Tag: organizational structure

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Banking Business in Germany: 5th revised edition is now available

I am happy to announce that the 5th revised edition of Banking Business in Germany is now available. You can order it at „Fachverlag Moderne Wirtschaft“ (34,50 EUR). It is also available as an E-Book at ciando (28,50 EUR).

Cover picture of "Banking Business in Germany", 5th revisededition

Banking Business in Germany, new 5th revised edition

 

“Banking Business in Germany” is again a joint project of the Association of Foreign Banks in Germany and PwC.

From the Preface, written by Thomas Schäfer, Minister of Finance of the State of Hessen:

Now in its fifth edition, „Banking Business in Germany“ presents the legal and economic frameworks for the banking sector in Germany.

[…]

With the European Central Bank and the Bundesbank located here, Frankfurt is a leading location for international monetary and currency policy. And since the Single Supervisory Mechanism (SSM) has been placed under the auspices of the European Central Bank in November 2014, the financial centre of Frankfurt as a whole has become even more valuable and attractive for foreign institutions. And so, together with the European Insurance and Occupational Pensions Authority (EIOPA) and the European Systemic Risk Board (ESRB), Frankfurt is not only the centre of European monetary policy, but has also become a centre for regulatory authorities and supervisory agencies that can boast a competitive regulatory environment.

Over the last few years, the main objective of regulatory efforts at international, European and national level has been the rebuilding of trust in the financial markets. The creation of a Capital Markets Union and the implementation of new European requirements for financial market products are just two of the changes we will have to adapt to. I believe that Frankfurt should contribute towards achieving a change of direction: after years with a focus on regulation, it is now time for the simplification and optimisation of framework conditions. If these challenges can be actively addressed, I am confident that Frankfurt will be able to successfully defend its market position among the competition provided by global financial centres.

[…]

We welcome all financial institutions coming to Germany and contributing to this financial market, thereby enabling customers to choose from a diverse range of financial products.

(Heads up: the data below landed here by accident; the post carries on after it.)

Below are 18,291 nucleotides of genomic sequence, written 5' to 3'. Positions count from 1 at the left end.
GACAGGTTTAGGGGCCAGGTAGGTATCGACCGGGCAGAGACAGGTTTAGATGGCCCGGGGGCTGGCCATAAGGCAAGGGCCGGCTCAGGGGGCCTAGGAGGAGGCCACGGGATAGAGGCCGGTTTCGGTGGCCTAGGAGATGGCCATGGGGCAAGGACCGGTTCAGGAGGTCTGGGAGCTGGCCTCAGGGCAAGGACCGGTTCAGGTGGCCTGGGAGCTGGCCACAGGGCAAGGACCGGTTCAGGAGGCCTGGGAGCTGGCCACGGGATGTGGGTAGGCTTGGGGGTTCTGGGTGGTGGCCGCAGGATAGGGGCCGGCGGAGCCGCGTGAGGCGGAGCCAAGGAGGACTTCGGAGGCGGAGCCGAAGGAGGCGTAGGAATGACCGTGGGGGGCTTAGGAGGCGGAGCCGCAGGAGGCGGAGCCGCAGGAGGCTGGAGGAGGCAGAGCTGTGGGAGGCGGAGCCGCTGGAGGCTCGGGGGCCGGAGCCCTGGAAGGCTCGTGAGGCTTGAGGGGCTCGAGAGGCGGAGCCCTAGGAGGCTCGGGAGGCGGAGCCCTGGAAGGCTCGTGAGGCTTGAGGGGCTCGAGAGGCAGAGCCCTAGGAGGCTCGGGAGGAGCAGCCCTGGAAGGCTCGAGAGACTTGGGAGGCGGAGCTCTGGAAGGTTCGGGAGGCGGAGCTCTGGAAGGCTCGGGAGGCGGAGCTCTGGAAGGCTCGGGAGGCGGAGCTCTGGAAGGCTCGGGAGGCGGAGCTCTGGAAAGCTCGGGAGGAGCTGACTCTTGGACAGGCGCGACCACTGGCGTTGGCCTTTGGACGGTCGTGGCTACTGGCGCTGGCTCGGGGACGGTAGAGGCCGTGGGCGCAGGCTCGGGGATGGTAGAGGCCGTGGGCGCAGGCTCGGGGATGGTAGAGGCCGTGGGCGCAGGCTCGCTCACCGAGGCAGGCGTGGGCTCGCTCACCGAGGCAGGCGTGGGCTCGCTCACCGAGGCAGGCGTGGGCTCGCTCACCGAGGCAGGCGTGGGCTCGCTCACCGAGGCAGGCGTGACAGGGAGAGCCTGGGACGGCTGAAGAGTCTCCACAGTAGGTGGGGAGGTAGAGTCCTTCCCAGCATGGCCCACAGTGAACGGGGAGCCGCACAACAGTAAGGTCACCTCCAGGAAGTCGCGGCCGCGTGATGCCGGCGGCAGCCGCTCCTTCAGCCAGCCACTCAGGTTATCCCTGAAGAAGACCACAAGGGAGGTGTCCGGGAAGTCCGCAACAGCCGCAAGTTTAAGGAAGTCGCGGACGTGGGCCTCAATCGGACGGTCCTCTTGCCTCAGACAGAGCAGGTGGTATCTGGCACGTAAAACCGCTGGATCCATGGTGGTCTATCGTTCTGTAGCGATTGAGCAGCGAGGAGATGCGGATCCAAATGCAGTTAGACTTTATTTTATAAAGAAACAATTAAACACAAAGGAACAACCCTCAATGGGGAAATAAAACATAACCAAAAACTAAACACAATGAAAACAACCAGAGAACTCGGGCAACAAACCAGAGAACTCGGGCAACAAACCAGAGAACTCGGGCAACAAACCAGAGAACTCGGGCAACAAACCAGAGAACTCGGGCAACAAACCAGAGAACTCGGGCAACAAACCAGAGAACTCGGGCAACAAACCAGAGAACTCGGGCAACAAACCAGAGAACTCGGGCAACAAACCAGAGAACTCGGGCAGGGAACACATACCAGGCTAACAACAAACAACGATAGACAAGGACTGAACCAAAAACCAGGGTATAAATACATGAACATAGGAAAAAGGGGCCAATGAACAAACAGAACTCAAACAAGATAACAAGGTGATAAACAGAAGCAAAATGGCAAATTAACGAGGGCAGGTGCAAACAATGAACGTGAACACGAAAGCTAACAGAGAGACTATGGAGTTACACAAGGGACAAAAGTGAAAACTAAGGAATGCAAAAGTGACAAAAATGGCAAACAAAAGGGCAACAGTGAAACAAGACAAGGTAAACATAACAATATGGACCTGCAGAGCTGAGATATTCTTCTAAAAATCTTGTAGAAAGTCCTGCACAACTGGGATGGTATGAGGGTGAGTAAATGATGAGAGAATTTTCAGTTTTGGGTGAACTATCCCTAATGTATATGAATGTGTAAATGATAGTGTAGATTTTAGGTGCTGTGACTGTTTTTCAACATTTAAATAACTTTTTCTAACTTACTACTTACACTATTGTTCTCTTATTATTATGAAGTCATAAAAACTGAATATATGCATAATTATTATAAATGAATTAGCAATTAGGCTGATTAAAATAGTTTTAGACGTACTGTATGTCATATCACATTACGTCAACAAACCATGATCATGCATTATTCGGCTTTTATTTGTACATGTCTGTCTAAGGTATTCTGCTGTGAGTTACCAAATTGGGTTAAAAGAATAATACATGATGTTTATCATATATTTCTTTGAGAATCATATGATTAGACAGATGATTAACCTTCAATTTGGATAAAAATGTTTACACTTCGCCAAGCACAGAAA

I hope you will enjoy reading this publication and I cordially welcome you to Germany.

 

Requirements for licensing of alternative investment funds managers (AIFM) – Part 2

Outsourcing/delegating of tasks by an AIFM

While the last post addressed the issue of capital requirements (see below), the present blog deals with the question to which extent an AIFM may outsource functions already in the course of the licensing procedure (and later when conducting the business as licensed entity).

The outsourcing or delegating of tasks by an AIFM is possible as far as the outsourcing structure can be justified on objective grounds and certain other conditions, such as a written contract, are fulfilled.

However, an AIFM shall not transfer its functions to the extent that it becomes a mere letter box entity. The now adopted version of the implementing regulation (also known as Level II measures) gives indications under which conditions an AIFM is classified as a letter box entity.

An AIFM is generally required with respect to outsourcing that it maintains the necessary resources and expertise to supervise the outsourced functions and to control the risks associated with the outsourcing. Furthermore, the AIFM must be able to exercise the contractually stipulated information, auditing and managerial rights. The AIFM must also continue to make all important decisions especially with regard to the investment strategy.

To avoid to be classified as a letter box entity, the scope of the outsourced functions should not exceed the scope of the functions performed by the AIFM itself by a substantial margin.

The implementing regulation establishes not only quantitative criteria, such as the amount of assets managed, for evaluating the scope of the outsourced functions. The outsourcing structure is to be assessed by regulators with respect to the fulfillment of certain qualitative criteria. These are inter alia

• the importance of the assets the administration is outsourced to achieve the investment goals of funds

• the configuration of delegates

• the types of outsourced tasks in relation to the tasks retained by the AIFM

• the risk profile of the funds, etc.

The regulation was adopted on 19 December 2012 and shall enter into force after three months, unless the European Parliament or the Council raises objections. It is unlikely that the rules discussed here will change.

An AIFM should analyze its outsourcing structures accurately. It should take into account the requirements set forth in the regulation and adjust its outsourcing structures if necessary before submitting a license application to avoid classification as a letter box entity.

(To be continued)

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